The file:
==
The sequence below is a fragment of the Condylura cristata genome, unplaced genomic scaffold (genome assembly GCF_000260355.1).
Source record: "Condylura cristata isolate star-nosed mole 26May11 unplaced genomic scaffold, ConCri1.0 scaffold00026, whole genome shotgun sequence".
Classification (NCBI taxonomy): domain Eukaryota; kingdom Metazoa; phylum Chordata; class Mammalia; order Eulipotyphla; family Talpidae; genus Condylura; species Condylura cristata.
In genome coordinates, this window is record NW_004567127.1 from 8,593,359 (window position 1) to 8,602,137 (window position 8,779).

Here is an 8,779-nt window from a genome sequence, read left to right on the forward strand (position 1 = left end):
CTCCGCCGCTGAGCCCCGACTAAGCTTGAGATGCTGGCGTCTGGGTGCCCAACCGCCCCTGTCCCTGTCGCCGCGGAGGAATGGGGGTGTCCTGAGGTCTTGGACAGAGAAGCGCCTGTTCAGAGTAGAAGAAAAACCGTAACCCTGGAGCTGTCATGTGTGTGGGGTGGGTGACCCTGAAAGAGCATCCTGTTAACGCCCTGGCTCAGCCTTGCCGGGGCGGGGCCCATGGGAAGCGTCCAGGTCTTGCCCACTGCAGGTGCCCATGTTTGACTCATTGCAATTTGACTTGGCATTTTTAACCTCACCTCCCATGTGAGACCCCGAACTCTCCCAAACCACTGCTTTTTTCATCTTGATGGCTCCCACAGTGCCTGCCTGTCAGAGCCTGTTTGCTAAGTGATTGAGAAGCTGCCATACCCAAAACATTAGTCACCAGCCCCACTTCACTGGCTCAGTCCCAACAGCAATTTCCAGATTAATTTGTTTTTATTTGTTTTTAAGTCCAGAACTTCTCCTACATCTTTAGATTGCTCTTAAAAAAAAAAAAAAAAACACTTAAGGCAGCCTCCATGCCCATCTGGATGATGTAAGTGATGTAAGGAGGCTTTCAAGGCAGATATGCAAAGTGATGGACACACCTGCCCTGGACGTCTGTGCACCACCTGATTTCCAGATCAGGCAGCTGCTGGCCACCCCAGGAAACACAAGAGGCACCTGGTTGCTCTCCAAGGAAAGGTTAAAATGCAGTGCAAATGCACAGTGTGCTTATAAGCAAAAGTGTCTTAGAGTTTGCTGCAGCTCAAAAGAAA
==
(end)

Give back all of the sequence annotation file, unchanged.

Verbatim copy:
The sequence below is a fragment of the Condylura cristata genome, unplaced genomic scaffold (genome assembly GCF_000260355.1).
Source record: "Condylura cristata isolate star-nosed mole 26May11 unplaced genomic scaffold, ConCri1.0 scaffold00026, whole genome shotgun sequence".
Classification (NCBI taxonomy): domain Eukaryota; kingdom Metazoa; phylum Chordata; class Mammalia; order Eulipotyphla; family Talpidae; genus Condylura; species Condylura cristata.
In genome coordinates, this window is record NW_004567127.1 from 8,593,359 (window position 1) to 8,602,137 (window position 8,779).

Here is an 8,779-nt window from a genome sequence, read left to right on the forward strand (position 1 = left end):
CTCCGCCGCTGAGCCCCGACTAAGCTTGAGATGCTGGCGTCTGGGTGCCCAACCGCCCCTGTCCCTGTCGCCGCGGAGGAATGGGGGTGTCCTGAGGTCTTGGACAGAGAAGCGCCTGTTCAGAGTAGAAGAAAAACCGTAACCCTGGAGCTGTCATGTGTGTGGGGTGGGTGACCCTGAAAGAGCATCCTGTTAACGCCCTGGCTCAGCCTTGCCGGGGCGGGGCCCATGGGAAGCGTCCAGGTCTTGCCCACTGCAGGTGCCCATGTTTGACTCATTGCAATTTGACTTGGCATTTTTAACCTCACCTCCCATGTGAGACCCCGAACTCTCCCAAACCACTGCTTTTTTCATCTTGATGGCTCCCACAGTGCCTGCCTGTCAGAGCCTGTTTGCTAAGTGATTGAGAAGCTGCCATACCCAAAACATTAGTCACCAGCCCCACTTCACTGGCTCAGTCCCAACAGCAATTTCCAGATTAATTTGTTTTTATTTGTTTTTAAGTCCAGAACTTCTCCTACATCTTTAGATTGCTCTTAAAAAAAAAAAAAAAAACACTTAAGGCAGCCTCCATGCCCATCTGGATGATGTAAGTGATGTAAGGAGGCTTTCAAGGCAGATATGCAAAGTGATGGACACACCTGCCCTGGACGTCTGTGCACCACCTGATTTCCAGATCAGGCAGCTGCTGGCCACCCCAGGAAACACAAGAGGCACCTGGTTGCTCTCCAAGGAAAGGTTAAAATGCAGTGCAAATGCACAGTGTGCTTATAAGCAAAAGTGTCTTAGAGTTTGCTGCAGCTCAAAAGAAA